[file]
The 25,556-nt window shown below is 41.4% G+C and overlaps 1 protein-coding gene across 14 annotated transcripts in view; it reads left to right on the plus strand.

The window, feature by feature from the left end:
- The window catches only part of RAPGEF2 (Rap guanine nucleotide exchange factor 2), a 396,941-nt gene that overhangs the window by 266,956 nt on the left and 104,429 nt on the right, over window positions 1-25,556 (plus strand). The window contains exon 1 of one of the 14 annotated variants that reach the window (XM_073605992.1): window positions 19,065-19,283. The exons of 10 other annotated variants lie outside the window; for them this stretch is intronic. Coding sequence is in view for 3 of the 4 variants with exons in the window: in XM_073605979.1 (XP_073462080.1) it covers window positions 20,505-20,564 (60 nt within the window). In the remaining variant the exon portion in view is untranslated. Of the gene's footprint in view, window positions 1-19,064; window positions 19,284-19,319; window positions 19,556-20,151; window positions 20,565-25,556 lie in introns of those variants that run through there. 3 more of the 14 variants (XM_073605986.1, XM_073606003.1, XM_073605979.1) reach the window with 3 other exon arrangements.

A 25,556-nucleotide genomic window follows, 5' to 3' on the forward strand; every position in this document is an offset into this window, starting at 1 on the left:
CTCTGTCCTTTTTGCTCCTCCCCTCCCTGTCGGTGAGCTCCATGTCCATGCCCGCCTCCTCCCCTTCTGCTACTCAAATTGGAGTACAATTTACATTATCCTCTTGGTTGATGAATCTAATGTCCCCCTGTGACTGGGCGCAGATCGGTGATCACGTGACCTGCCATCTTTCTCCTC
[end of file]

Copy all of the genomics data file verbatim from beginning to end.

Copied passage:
The 25,556-nt window shown below is 41.4% G+C and overlaps 1 protein-coding gene across 14 annotated transcripts in view; it reads left to right on the plus strand.

The window, feature by feature from the left end:
- The window catches only part of RAPGEF2 (Rap guanine nucleotide exchange factor 2), a 396,941-nt gene that overhangs the window by 266,956 nt on the left and 104,429 nt on the right, over window positions 1-25,556 (plus strand). The window contains exon 1 of one of the 14 annotated variants that reach the window (XM_073605992.1): window positions 19,065-19,283. The exons of 10 other annotated variants lie outside the window; for them this stretch is intronic. Coding sequence is in view for 3 of the 4 variants with exons in the window: in XM_073605979.1 (XP_073462080.1) it covers window positions 20,505-20,564 (60 nt within the window). In the remaining variant the exon portion in view is untranslated. Of the gene's footprint in view, window positions 1-19,064; window positions 19,284-19,319; window positions 19,556-20,151; window positions 20,565-25,556 lie in introns of those variants that run through there. 3 more of the 14 variants (XM_073605986.1, XM_073606003.1, XM_073605979.1) reach the window with 3 other exon arrangements.

A 25,556-nucleotide genomic window follows, 5' to 3' on the forward strand; every position in this document is an offset into this window, starting at 1 on the left:
CTCTGTCCTTTTTGCTCCTCCCCTCCCTGTCGGTGAGCTCCATGTCCATGCCCGCCTCCTCCCCTTCTGCTACTCAAATTGGAGTACAATTTACATTATCCTCTTGGTTGATGAATCTAATGTCCCCCTGTGACTGGGCGCAGATCGGTGATCACGTGACCTGCCATCTTTCTCCTC